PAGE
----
Perhaps your client bookings are a little inconsistent and you want to be able to book a steady stream of 1:1 clients. If so, you need to find a mentor who has proved that they have consistently booked 1:1 clients so that you can learn from them how they have done it.

Maybe you’re looking to branch out and build more of an agency style mode. In that case, you should seek to work with someone who has done this and is doing this. 

Or you could be looking to build more scalable offers into your business so that you can take on less 1:1 clients and still increase your income. If this is what you want to do, you should work with someone like me who has experience in going from done-for-you services to scalable offers but also someone who has a wealth of marketing experience too. This is because simply building these scalable offers isn’t enough. It’s a numbers game so you need to be continually growing your audience. This is why a lot of my clients choose to work with me because we work on your offer suite AND your marketing strategy side by side.

  1. Write down a list of potential mentors

Next you should write down a list of people who you would like to be your mentor. This should be a list of people you admire and who are where you want to be in your business. Then you want to go back through the list and start eliminating names so that you are only left with a few people who you truly believe can help you.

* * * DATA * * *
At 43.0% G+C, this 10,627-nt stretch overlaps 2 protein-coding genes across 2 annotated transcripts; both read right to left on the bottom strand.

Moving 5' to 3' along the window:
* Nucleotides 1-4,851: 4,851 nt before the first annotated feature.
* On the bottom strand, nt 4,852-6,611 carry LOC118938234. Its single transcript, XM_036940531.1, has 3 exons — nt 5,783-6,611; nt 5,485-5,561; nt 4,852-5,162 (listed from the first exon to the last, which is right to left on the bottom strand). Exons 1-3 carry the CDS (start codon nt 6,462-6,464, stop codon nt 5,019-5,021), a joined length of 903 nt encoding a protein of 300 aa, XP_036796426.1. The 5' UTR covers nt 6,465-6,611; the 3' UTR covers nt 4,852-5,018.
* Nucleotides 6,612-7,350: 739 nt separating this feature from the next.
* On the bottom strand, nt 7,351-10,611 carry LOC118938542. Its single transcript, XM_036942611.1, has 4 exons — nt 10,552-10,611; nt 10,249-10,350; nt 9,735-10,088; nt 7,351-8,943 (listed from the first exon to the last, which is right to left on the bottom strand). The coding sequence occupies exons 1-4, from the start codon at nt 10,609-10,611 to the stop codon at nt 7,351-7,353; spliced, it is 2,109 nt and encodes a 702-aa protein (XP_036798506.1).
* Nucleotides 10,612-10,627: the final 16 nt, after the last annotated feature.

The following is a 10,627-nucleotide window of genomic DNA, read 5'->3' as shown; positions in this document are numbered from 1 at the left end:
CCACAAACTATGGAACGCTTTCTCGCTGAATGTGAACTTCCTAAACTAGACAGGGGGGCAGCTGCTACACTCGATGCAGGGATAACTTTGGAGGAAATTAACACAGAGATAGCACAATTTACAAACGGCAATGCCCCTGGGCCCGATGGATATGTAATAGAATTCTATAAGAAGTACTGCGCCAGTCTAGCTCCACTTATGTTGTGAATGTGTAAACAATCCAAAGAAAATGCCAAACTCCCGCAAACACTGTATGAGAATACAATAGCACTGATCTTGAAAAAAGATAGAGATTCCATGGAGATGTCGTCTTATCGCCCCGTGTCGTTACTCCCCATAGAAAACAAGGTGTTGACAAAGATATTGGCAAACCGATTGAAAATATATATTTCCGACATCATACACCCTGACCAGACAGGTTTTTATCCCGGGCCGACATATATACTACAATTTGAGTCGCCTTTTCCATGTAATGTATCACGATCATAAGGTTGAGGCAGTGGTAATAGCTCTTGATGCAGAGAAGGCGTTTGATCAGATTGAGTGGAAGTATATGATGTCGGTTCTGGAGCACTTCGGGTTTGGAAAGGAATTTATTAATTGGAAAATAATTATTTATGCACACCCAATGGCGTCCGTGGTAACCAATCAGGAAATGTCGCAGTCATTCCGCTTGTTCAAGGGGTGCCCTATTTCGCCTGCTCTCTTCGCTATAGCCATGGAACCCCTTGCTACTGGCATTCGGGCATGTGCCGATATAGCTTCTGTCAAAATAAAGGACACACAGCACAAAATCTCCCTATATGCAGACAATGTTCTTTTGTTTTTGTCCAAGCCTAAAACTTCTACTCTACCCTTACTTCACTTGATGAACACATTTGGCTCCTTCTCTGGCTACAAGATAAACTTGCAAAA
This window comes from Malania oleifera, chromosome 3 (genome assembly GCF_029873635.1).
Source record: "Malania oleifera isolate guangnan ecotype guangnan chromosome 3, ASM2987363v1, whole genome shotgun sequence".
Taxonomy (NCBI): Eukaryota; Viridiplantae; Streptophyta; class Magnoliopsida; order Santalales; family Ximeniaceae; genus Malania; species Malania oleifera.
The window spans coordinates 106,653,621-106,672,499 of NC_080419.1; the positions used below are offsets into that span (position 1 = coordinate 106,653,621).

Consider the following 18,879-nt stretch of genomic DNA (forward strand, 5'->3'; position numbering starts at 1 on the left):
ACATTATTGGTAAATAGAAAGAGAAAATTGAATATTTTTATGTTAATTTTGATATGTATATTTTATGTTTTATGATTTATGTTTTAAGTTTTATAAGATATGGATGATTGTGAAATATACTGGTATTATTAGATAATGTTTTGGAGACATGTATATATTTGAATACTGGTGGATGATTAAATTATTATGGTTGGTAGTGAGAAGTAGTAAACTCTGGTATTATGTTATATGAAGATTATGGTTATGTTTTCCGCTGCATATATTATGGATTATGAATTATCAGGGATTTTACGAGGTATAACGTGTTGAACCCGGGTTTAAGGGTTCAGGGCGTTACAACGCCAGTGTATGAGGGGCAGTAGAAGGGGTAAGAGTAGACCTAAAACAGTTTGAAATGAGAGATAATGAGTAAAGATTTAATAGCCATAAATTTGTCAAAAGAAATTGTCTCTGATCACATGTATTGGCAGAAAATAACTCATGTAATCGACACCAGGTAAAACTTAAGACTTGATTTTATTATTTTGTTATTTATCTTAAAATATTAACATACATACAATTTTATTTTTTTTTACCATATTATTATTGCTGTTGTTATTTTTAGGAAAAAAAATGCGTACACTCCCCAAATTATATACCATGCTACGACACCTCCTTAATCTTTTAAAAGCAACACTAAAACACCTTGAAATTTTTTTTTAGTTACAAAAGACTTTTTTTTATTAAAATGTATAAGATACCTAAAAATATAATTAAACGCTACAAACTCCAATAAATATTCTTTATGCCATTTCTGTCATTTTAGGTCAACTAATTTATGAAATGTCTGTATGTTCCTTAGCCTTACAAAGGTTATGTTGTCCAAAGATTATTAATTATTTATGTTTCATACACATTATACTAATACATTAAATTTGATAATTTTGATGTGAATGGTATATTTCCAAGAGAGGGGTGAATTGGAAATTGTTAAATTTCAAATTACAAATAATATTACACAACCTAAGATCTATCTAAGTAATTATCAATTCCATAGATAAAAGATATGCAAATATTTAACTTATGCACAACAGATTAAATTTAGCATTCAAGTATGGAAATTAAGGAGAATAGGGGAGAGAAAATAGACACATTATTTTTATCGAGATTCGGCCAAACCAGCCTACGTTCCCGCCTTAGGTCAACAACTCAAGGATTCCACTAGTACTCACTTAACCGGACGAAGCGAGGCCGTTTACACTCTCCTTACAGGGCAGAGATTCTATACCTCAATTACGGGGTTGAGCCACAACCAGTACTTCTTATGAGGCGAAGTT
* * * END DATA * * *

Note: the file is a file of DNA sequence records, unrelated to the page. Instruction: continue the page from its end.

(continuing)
1.  Connect with them and binge their content

Once you have your list of potential mentors, revisit their content, watch their Instagram stories, even pop into their DMs for a chat on a more personal level to see how you connect with them.

  1. Ask to book a call with them or connect with them in the DMs

This part may not always be necessary depending on how many times you have spoken to them previously. I know with some of my 1:1 clients, we spoke a lot via DM’s in the months leading up to them deciding to work with me that they may not have necessarily needed a call. I know I certainly didn’t need a call with my last mentor because I resonated with her content, I’d watched her stories daily and we’d also spoken via voice notes on Instagram. I personally do like to have calls with potential 1:1 clients so I can have that face to face conversation with them to see how we connect and to ensure I can definitely help them. A call for me when booking clients is a non-negotiable from my end. 

  1. Ask them for references

Any good mentor will be able to provide you with names of people they have previously or are currently working with so that you can speak to them and see what it’s like to work with them. This is a great way to get reassurance that they should be able to help you get results.

  1. Trust your gut! 

Lastly, trust your gut. I believe that you will know whether the person you want to hire is right for you. 

My Mentoring Experiences

Something else I wanted to talk about in this episode are my own experiences with working with mentors and business coaches.